President Bush has signed controversial legislation to shore up the financial markets that passed the U.S. House, 263-171, carrying with it a provision requiring employers and health insurance companies that offer mental-health benefits to provide them on par with medical benefits.
The House passed the bill after the Senate on Oct. 1 drafted and approved the measure, 74-25, adding several tax breaks and other legislative provisions in the process to help curry favor with congressional holdouts. This time around, 91 House Republicans and 172 Democrats backed the legislation.
In a procedural move, the Senate used a previously approved mental-health parity bill as the main vehicle. While both chambers had passed versions of mental-health parity, the bill nevertheless faced hurdles that could have held its passage at bay.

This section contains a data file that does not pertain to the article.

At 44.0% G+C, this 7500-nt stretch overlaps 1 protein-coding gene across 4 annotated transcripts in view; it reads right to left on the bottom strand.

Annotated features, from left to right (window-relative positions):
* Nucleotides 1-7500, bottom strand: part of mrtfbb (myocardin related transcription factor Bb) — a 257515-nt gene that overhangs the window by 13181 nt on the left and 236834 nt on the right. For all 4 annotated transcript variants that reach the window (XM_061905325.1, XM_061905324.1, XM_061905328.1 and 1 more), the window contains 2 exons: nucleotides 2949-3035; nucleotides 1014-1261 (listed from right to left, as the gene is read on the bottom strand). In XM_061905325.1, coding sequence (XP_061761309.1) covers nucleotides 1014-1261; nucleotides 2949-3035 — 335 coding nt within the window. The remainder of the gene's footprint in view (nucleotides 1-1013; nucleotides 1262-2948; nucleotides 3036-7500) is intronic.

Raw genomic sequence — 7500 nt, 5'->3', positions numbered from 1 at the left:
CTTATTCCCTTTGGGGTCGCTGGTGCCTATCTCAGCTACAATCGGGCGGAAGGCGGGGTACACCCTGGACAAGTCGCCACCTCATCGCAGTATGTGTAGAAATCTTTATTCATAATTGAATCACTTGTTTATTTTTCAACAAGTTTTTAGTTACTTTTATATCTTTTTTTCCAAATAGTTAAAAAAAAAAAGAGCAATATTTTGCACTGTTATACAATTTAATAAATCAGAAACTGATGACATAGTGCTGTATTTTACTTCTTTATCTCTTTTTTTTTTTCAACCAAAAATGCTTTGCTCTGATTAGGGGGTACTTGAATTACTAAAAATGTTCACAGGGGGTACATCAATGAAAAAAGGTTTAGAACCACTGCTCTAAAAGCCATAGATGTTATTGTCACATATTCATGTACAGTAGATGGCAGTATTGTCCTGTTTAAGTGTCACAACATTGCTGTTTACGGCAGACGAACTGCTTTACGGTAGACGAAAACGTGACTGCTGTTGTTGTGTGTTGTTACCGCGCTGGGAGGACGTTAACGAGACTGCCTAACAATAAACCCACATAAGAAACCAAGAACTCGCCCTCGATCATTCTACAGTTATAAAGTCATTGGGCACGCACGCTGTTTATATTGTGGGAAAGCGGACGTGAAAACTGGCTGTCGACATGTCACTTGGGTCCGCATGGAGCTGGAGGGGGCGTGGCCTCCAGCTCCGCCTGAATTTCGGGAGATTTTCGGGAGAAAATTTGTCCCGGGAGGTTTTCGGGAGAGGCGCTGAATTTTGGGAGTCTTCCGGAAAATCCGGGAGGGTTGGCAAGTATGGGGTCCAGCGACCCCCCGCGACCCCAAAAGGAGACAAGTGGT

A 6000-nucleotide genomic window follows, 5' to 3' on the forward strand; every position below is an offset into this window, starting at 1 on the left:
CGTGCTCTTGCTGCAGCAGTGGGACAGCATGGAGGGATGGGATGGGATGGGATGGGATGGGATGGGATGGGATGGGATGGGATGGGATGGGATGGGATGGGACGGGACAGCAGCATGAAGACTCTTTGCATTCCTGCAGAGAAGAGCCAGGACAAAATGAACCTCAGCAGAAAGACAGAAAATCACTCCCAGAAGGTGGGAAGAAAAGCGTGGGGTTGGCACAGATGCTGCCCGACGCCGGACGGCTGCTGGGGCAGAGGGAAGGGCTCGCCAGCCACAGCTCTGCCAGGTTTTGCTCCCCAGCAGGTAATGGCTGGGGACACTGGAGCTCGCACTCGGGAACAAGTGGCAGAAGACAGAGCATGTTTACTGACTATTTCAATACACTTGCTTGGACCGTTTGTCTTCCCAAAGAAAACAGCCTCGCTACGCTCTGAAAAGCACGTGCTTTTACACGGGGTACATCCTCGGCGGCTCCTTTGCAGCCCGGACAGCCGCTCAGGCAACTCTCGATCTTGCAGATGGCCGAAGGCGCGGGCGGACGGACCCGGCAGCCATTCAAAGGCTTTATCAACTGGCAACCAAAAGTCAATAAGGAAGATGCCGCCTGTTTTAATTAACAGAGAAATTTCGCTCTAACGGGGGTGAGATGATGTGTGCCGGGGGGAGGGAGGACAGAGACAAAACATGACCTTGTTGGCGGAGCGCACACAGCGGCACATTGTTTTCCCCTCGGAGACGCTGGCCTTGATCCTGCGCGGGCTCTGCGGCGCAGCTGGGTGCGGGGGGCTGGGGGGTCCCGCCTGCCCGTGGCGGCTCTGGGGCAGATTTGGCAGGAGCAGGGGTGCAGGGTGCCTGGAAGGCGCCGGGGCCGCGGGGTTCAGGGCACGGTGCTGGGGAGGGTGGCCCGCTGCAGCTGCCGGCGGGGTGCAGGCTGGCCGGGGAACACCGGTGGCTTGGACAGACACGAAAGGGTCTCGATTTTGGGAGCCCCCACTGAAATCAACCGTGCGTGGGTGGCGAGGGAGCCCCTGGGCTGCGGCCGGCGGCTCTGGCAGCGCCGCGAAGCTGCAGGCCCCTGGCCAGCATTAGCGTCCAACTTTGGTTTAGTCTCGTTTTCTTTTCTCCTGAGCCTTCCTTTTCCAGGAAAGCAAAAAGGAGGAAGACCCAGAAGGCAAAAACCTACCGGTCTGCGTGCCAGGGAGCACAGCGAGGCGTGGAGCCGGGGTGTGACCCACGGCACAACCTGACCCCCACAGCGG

Millions of Americans will now be assured greater access to mental and behavioral health coverage while continuing to benefit from the innovative programs health plans have developed to promote high-quality, evidence-based care, Karen Ignagni, president and chief executive of Americas Health Insurance Plans, said in a written statement. -- by Matthew DoBias